Versatile and fresh, young designers from Australia and New Zealand have a great place to showcase themselves at Garden Shows. I’ll take you on a journey through some of the trends. The thing that really was noticeable was that each garden made room for outdoor living.
I’ll start with Austerr8anean by Kingsley Barker from Melbourne in 2014 shows how a small space need not be boring or unusable. There is enough room here for outdoor living. But this small space is ordered and contemporary.
A more informal take on the same theme softened with planting is this one – grassy and gentle with natural stone walls, weathered metal and messy flowers.
More informal again is this lounging kitchen garden – bang on trend – mixing outdoor living with production for the kitchen. This is definitely a place to chill out after a day with the madding crowd.
Below, called ‘Edible Space’ this garden is by Scott Tappenden and Melissa Greeslade.
Planting priority is given to the kitchen garden with herbs and vegetables. But laid back outdoor living is definitely catered for with the decking seats which could easily double as a daybed. The perfect place for that cup of tea.
And using natural materials can take us back to a simpler past…
The Dinosaur Garden celebrates the caveman within all of us. Love the dinosaur food in the ancient cycads to complement that beautiful chair and wigwam.
If you love this seating, look at the swinging daybed here set off with the plant filled planters lining the fence. This is recycling at its best.
This use of recycled and old, character-filled materials goes on. The timber planter boxes on the fence, placed high to catch the sun, filled with herbs and salads give this messy and informal garden some shape and character.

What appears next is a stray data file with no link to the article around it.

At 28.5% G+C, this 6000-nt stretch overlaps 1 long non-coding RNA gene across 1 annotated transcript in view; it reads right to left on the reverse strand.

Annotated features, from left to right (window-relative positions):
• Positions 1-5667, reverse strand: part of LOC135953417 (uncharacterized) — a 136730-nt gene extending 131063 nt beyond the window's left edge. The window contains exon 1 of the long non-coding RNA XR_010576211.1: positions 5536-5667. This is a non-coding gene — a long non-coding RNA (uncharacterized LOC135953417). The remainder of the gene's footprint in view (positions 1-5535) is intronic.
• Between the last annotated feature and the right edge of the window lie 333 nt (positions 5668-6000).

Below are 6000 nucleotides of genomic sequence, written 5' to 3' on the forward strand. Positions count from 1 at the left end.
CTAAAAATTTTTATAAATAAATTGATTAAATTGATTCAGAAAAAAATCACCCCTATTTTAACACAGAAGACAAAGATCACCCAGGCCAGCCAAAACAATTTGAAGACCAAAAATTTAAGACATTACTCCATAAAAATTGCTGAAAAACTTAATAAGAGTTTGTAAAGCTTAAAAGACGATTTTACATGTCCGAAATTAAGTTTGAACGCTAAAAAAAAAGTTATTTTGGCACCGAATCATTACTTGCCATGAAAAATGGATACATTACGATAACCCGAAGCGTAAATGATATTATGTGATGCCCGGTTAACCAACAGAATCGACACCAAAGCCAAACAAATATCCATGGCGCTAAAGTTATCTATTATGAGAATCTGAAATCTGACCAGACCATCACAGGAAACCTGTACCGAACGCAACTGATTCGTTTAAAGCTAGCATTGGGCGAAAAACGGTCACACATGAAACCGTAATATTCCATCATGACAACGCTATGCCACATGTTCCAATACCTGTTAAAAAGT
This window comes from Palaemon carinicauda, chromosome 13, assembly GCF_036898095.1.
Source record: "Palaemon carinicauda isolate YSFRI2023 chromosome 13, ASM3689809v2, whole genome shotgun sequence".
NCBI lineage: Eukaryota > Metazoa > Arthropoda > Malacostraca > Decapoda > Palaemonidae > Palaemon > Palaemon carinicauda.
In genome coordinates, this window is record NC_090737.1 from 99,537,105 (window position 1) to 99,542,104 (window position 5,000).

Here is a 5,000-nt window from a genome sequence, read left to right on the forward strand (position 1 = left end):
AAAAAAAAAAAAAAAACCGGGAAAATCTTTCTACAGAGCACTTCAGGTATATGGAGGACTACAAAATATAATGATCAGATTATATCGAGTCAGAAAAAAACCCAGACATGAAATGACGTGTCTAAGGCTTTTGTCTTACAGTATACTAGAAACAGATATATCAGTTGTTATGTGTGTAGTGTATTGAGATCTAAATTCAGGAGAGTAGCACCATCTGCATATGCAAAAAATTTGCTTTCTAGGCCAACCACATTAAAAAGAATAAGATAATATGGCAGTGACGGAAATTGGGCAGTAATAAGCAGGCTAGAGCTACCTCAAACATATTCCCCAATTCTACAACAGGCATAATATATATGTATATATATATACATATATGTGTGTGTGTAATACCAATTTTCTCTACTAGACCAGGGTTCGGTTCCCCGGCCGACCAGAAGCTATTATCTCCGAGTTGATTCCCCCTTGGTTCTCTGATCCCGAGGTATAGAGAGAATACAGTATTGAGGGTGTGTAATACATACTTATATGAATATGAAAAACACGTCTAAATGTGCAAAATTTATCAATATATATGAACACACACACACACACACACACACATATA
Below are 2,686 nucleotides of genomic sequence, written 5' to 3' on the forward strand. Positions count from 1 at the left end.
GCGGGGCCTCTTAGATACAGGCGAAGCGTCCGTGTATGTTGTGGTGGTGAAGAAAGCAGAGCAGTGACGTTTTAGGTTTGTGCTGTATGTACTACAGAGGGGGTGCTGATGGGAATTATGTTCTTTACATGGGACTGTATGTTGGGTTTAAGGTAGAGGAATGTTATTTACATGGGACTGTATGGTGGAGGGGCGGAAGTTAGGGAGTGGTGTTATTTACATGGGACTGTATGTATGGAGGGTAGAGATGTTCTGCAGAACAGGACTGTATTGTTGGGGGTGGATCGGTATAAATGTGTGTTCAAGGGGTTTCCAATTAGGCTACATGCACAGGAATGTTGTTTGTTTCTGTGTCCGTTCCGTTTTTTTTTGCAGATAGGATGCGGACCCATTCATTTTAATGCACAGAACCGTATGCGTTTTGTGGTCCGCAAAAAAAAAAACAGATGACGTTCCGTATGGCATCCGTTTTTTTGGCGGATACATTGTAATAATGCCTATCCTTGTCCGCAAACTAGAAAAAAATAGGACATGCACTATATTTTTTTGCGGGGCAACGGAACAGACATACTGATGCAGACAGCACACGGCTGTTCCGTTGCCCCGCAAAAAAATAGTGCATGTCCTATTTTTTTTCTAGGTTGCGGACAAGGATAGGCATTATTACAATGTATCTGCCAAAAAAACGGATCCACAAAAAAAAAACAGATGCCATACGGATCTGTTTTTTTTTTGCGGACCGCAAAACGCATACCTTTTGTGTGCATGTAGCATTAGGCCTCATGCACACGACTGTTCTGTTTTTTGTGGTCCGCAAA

And finally there is the trend for creating spaces within which to find peace and serenity.
Koriaha Creative by Shannon Duncan shows how recycling can bring a sense of meditation and tranquillity to an otherwise unordered space.
As can ‘Finding Inner Peace’ by Wenna Cao is a delightful space. The asymmetrical curves, the water, the offset planting focused on purple and yellow with tea and cushions again the center of the space.
All these spaces are organic and free flowing but note that geometry holds the garden together.
The ‘Flow of Refreshment’ from Yan Zhang, Jia Chai and Zeng Yong in New Zealand showcase this feel perfectly.
Backyard of Mexico by Letitia Thomson keeps the informal recycled feel but space for living is more central to the design. I love the use of colour in this garden and the way the clutter of pots is brought together.
And finally back to something more contemporary, New Mexico by Jordan Hampson is also based on recycled and organic materials but that 60’s feel, with colour, and more structured spaces sets this up as an outdoor living area to chill in.
And I think this is the best last word – choose to steer yourself in any direction…